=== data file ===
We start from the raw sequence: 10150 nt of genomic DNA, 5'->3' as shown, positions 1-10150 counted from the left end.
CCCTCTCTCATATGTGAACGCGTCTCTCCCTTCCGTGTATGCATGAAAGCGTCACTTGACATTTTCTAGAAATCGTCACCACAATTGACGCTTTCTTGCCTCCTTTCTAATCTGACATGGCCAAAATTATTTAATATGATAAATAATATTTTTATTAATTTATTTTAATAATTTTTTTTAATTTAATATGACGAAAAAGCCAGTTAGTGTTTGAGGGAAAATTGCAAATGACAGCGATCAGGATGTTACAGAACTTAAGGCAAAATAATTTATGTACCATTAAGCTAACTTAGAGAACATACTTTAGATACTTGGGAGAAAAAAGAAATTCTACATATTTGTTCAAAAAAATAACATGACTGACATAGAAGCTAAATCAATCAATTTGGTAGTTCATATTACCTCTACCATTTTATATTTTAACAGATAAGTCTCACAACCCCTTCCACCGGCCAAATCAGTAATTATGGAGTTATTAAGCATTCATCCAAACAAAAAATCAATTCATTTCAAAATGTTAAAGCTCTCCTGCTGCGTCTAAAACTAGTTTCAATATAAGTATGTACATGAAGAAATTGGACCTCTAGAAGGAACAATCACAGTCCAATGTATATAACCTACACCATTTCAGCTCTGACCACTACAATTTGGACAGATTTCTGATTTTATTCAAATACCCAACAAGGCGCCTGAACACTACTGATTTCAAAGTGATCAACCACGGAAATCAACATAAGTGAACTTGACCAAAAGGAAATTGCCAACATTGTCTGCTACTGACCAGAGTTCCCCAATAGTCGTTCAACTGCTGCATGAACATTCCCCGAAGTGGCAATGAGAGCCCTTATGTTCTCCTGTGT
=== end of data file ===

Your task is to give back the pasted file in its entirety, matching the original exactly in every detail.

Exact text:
We start from the raw sequence: 10150 nt of genomic DNA, 5'->3' as shown, positions 1-10150 counted from the left end.
CCCTCTCTCATATGTGAACGCGTCTCTCCCTTCCGTGTATGCATGAAAGCGTCACTTGACATTTTCTAGAAATCGTCACCACAATTGACGCTTTCTTGCCTCCTTTCTAATCTGACATGGCCAAAATTATTTAATATGATAAATAATATTTTTATTAATTTATTTTAATAATTTTTTTTAATTTAATATGACGAAAAAGCCAGTTAGTGTTTGAGGGAAAATTGCAAATGACAGCGATCAGGATGTTACAGAACTTAAGGCAAAATAATTTATGTACCATTAAGCTAACTTAGAGAACATACTTTAGATACTTGGGAGAAAAAAGAAATTCTACATATTTGTTCAAAAAAATAACATGACTGACATAGAAGCTAAATCAATCAATTTGGTAGTTCATATTACCTCTACCATTTTATATTTTAACAGATAAGTCTCACAACCCCTTCCACCGGCCAAATCAGTAATTATGGAGTTATTAAGCATTCATCCAAACAAAAAATCAATTCATTTCAAAATGTTAAAGCTCTCCTGCTGCGTCTAAAACTAGTTTCAATATAAGTATGTACATGAAGAAATTGGACCTCTAGAAGGAACAATCACAGTCCAATGTATATAACCTACACCATTTCAGCTCTGACCACTACAATTTGGACAGATTTCTGATTTTATTCAAATACCCAACAAGGCGCCTGAACACTACTGATTTCAAAGTGATCAACCACGGAAATCAACATAAGTGAACTTGACCAAAAGGAAATTGCCAACATTGTCTGCTACTGACCAGAGTTCCCCAATAGTCGTTCAACTGCTGCATGAACATTCCCCGAAGTGGCAATGAGAGCCCTTATGTTCTCCTGTGT